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28.11.2018 | Original Article

Disrupted radial and tibial microarchitecture in patients with monoclonal gammopathy of undetermined significance

Zeitschrift:
Osteoporosis International
Autoren:
E.M. Stein, A. Dash, M. Bucovsky, S. Agarwal, J. Fu, S. Lentzsch, E. Shane

Abstract

Summary

Patients with monoclonal gammopathy of undetermined significance (MGUS) had abnormalities in volumetric BMD (vBMD), microarchitecture, and stiffness at both the radius and tibia by high-resolution peripheral quantitative CT compared to matched controls. This is the first report demonstrating that patients with MGUS have microarchitectural deficits at multiple skeletal sites.

Introduction

Fracture risk is elevated in patients with monoclonal gammopathy of undetermined significance (MGUS). However, the pathogenesis of bone disease in these patients is poorly understood. Prior work using high-resolution peripheral CT (HRpQCT) demonstrated abnormal microarchitecture at the radius, with predominantly cortical abnormalities. We hypothesized that patients with MGUS have abnormal microarchitecture at both radius and tibia compared to controls, reflecting global skeletal effects of the disease.

Methods

This case-control study enrolled 36 subjects; patients with MGUS (n = 12) were matched 1:2 by age, sex, and race to controls (n = 24). Areal BMD (aBMD) was measured by DXA, vBMD, and microarchitecture by HRpQCT, and whole bone stiffness by finite element analysis. Serum was drawn for markers of bone metabolism and inflammation.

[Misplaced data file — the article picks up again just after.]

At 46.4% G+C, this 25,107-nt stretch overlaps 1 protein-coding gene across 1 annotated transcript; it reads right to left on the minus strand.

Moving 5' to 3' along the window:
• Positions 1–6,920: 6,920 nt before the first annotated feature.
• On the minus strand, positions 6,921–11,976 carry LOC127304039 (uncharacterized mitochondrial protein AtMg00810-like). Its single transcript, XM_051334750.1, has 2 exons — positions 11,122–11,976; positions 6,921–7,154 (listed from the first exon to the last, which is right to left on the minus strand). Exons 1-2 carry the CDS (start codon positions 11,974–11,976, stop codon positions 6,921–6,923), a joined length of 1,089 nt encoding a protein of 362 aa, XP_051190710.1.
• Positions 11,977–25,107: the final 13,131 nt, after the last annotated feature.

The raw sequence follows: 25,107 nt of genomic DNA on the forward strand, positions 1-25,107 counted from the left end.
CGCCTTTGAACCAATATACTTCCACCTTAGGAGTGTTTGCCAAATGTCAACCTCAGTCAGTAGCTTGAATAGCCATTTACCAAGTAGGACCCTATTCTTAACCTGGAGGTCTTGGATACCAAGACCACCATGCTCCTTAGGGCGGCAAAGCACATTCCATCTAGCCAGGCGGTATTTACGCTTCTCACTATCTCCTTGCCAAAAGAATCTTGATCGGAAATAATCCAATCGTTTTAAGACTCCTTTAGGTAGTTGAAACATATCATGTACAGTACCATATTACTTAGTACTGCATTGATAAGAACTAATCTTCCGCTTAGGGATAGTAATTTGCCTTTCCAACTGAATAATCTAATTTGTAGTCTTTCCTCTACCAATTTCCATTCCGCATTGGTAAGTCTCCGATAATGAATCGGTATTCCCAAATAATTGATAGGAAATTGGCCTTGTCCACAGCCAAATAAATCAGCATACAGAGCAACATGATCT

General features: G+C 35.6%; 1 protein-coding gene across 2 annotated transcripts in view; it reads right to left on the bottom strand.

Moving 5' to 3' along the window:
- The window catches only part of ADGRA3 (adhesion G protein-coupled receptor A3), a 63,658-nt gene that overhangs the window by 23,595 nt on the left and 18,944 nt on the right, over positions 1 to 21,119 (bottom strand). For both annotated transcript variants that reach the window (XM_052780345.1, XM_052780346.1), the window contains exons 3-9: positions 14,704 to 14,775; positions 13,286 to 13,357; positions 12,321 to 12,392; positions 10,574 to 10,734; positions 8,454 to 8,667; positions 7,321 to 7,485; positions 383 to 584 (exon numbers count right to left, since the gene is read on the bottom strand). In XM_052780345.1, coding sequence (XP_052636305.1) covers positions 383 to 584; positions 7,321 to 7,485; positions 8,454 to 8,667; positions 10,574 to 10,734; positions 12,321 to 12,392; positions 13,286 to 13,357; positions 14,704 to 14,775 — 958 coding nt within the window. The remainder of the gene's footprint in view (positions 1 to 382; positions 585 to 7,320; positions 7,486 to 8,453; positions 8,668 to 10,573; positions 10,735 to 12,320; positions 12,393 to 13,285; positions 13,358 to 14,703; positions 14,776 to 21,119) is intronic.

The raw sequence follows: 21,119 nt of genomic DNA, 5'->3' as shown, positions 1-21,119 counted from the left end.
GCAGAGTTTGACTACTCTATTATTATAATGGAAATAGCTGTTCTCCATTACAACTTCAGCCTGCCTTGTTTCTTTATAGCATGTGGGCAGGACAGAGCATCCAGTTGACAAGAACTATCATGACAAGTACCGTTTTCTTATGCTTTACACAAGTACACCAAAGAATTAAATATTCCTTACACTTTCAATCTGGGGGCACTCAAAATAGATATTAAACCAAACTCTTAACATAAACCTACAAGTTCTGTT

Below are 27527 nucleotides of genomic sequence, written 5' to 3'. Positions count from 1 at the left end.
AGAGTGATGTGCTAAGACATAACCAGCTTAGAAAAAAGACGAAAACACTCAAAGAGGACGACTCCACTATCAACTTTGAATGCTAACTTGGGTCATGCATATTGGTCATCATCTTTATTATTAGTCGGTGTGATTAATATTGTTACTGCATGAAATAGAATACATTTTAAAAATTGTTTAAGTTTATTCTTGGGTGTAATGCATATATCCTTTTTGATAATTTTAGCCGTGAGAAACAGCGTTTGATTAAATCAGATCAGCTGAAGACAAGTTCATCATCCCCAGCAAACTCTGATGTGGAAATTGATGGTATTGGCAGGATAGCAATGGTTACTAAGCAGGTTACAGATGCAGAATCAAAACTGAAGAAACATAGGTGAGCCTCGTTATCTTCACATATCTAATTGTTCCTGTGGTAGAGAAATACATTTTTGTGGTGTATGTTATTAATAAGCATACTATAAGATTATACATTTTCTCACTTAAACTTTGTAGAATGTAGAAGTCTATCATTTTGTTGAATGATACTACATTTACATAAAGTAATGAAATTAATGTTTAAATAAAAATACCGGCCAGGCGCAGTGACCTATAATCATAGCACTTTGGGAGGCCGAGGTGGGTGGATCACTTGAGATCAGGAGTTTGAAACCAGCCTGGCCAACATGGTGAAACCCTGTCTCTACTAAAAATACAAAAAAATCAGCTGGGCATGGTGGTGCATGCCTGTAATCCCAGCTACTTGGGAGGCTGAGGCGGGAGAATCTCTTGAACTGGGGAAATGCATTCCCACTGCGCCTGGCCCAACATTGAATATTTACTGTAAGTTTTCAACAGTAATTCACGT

Results

By DXA, MGUS patients had lower aBMD at the lumbar spine, femoral neck, and 1/3 radius. Markers of bone metabolism and inflammation did not differ. By HRpQCT at the radius, MGUS patients had lower total, trabecular and cortical density, lower trabecular number, and greater trabecular separation and heterogeneity. At the tibia, MGUS patients had lower total and trabecular density, lower trabecular number, greater separation and heterogeneity, and lower whole bone stiffness.

Conclusions

Patients with MGUS had lower vBMD, cortical, and trabecular abnormalities at the radius compared to matched controls. At the tibia, trabecular abnormalities predominated. These results suggest that in addition to previously described cortical deficits, deterioration of trabecular bone may contribute to a generalized skeletal fragility in patients with MGUS.

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